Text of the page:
Obama Awards Medal Of Freedom To 12 Honorees

President Obama awarded the nation's highest civilian honor, the Medal of Freedom, to a dozen people Tuesday. The list of names include astronaut John Glenn, former Secretary of State Madeleine Albright and musician Bob Dylan.

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A diplomat, a civil rights lawyer and a union organizer were some of those honored with this year's Medal of Freedom. It's the nation's highest civilian honor. President Obama presented the medals yesterday in a White House ceremony recognizing Madeleine Albright, John Doar and Delores Huerta, among others. NPR's Scott Horsley was there.

SCOTT HORSLEY, BYLINE: The White House East Room was filled to capacity with friends, reporters and administration officials all hoping to catch a glimpse of this year's Medal of Freedom winners.

PRESIDENT BARACK OBAMA: This is a packed house which is a testament to how cool this group is.

HORSLEY: President Obama noted many of this year's winners are personal heroes of his, like the songwriter from Hibbing, Minnesota whose music opened up a whole new world.

OBAMA: Bob Dylan started out singing other people's songs. But as he says there came a point where I had to write what I wanted to say because what I wanted to say, nobody else was writing.

(SOUNDBITE OF SONG, "BLOWING IN THE WIND")

BOB DYLAN: (Singing) How many roads must a man walk down before you call him a man?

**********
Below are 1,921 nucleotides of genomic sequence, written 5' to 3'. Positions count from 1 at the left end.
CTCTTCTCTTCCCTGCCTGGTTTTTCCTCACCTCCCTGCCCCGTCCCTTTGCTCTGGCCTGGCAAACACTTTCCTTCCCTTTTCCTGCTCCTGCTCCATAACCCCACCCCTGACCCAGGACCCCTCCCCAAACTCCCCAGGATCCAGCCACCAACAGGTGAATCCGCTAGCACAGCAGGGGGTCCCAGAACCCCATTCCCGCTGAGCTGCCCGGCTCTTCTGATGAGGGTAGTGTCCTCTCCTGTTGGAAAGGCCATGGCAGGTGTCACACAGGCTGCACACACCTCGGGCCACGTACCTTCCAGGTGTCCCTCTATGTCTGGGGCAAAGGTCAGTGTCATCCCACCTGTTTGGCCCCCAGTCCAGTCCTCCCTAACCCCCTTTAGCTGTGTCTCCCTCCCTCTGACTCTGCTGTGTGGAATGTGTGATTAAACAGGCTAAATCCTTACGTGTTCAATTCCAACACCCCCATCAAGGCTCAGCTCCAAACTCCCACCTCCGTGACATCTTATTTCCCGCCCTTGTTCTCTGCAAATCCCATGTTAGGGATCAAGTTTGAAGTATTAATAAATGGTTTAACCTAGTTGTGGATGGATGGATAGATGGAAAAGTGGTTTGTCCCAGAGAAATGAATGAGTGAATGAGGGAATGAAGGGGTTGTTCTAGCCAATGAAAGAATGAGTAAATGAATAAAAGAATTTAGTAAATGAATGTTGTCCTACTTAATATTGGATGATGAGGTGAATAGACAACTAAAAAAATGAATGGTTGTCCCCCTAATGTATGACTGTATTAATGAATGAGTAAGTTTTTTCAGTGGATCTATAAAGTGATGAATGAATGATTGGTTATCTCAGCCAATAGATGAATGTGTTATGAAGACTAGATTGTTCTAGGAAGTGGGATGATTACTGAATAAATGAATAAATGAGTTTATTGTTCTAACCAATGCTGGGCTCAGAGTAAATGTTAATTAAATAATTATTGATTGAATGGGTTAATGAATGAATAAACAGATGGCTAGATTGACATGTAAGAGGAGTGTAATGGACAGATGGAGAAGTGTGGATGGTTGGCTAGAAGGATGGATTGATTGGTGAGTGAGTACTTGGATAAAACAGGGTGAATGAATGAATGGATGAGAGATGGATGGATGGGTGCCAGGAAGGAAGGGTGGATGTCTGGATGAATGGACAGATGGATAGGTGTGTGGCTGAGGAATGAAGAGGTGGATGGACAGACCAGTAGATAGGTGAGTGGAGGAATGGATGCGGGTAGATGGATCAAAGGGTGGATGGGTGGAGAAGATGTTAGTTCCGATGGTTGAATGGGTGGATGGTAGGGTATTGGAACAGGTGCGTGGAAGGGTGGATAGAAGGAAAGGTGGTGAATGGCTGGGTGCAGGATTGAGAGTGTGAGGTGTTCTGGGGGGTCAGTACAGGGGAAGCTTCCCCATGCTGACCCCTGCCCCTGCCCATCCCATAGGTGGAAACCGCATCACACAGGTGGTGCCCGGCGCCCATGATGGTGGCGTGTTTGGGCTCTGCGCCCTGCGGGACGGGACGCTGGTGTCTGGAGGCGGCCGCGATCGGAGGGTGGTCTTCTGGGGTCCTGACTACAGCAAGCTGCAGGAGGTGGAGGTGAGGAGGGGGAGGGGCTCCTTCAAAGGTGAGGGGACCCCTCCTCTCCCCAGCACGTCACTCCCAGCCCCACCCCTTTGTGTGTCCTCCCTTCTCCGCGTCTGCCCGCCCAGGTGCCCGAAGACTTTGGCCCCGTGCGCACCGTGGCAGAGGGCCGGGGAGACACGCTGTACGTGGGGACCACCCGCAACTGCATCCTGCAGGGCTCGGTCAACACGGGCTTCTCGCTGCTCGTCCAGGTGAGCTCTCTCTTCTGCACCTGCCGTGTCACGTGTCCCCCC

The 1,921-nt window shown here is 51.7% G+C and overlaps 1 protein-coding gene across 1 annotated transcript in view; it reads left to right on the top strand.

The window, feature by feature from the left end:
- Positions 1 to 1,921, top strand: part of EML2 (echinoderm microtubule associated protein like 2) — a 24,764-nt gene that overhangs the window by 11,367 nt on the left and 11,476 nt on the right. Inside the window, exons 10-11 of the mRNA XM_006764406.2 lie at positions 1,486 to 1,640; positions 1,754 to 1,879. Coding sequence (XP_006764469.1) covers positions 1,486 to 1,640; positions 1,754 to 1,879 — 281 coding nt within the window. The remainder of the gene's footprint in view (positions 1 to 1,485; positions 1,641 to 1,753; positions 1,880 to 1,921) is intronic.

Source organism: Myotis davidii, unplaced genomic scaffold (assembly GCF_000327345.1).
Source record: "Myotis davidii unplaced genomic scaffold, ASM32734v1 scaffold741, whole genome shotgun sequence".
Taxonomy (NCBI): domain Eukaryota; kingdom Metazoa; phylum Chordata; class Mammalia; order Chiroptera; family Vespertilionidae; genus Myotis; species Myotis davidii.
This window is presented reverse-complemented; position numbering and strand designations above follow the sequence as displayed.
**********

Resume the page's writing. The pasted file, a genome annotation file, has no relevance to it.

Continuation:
OBAMA: Bob's voice with its weight, its unique gravely power was redefining not just what music sounded like but the message it carried and how it made people feel.

(SOUNDBITE OF SONG, "BLOWING IN THE WIND")

DYLAN: (Singing) The answer my friend is blowing in the wind, the answer is blowing in the wind.

HORSLEY: Mr. Obama says as a young man trying to be a writer, he found inspiration in the powerful works of Toni Morrison.

TONI MORRISON: (Reading) Please senor, not me. Take her. Take my daughter. Jacob looked up at her, away from the child's feet and was struck by the terror in her eyes. God help me if this is not the most wretched business.

HORSLEY: And when his daughters dive confidently for a basketball, Mr. Obama says, he can see the legacy of coach Pat Summitt. Recently diagnosed with Alzheimer's, Summit just retired from the University of Tennessee after the winningest career in college hoops history.

(SOUNDBITE OF CHEERING)

UNIDENTIFIED MAN: Pat Summitt has found a way to do it throughout her brilliant career. If you need a miracle at the end, she can draw one up on the sideline for you.

HORSLEY: Some of the medal winners are familiar names: former Supreme Court Justice John Paul Stevens or Israeli president Shimon Peres. Others are less well known, but no less important. There's Gordon Hirabayashi, who challenged the World War II internment of Japanese Americans, a case that finally brought a measure of justice four decades later. And Dr. Bill Foege - he helped lead the global campaign to wipe out smallpox.

OBAMA: In the 1960s, more than 2 million people died from smallpox every year. Just over a decade later, that number was zero.

HORSLEY: Mr. Obama says the wide range of honorees is part of what's special about the Medal of Freedom. No one sets out to win one. They just go about their work.

OBAMA: What sets these men and women apart is the incredible impact they have had on so many people, not in short blinding bursts, but steadily over the course of a lifetime.

HORSLEY: Astronaut John Glenn cautioned the president not to put those lifetimes in the past tense just yet. Some medal winners still have more work to do.

Scott Horsley, NPR News, the White House.

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